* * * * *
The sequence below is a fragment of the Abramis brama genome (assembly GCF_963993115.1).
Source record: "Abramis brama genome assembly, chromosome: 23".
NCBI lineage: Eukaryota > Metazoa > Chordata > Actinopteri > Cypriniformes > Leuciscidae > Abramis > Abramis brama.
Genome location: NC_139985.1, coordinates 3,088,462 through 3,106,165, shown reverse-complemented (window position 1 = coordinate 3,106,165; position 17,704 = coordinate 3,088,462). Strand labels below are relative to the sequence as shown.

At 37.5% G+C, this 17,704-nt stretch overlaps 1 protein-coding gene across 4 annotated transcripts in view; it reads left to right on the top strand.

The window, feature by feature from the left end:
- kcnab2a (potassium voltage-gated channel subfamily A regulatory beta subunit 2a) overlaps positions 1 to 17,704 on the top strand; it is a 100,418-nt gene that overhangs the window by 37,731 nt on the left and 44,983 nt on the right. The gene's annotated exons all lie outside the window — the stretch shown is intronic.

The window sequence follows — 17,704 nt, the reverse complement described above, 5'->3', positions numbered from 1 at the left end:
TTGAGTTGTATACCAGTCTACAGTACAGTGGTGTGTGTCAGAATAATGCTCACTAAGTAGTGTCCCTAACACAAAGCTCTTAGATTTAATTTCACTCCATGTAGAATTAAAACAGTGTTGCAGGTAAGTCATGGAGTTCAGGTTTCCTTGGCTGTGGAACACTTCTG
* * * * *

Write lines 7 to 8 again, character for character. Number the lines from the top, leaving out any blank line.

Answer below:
- kcnab2a (potassium voltage-gated channel subfamily A regulatory beta subunit 2a) overlaps positions 1 to 17,704 on the top strand; it is a 100,418-nt gene that overhangs the window by 37,731 nt on the left and 44,983 nt on the right. The gene's annotated exons all lie outside the window — the stretch shown is intronic.

The window sequence follows — 17,704 nt, the reverse complement described above, 5'->3', positions numbered from 1 at the left end: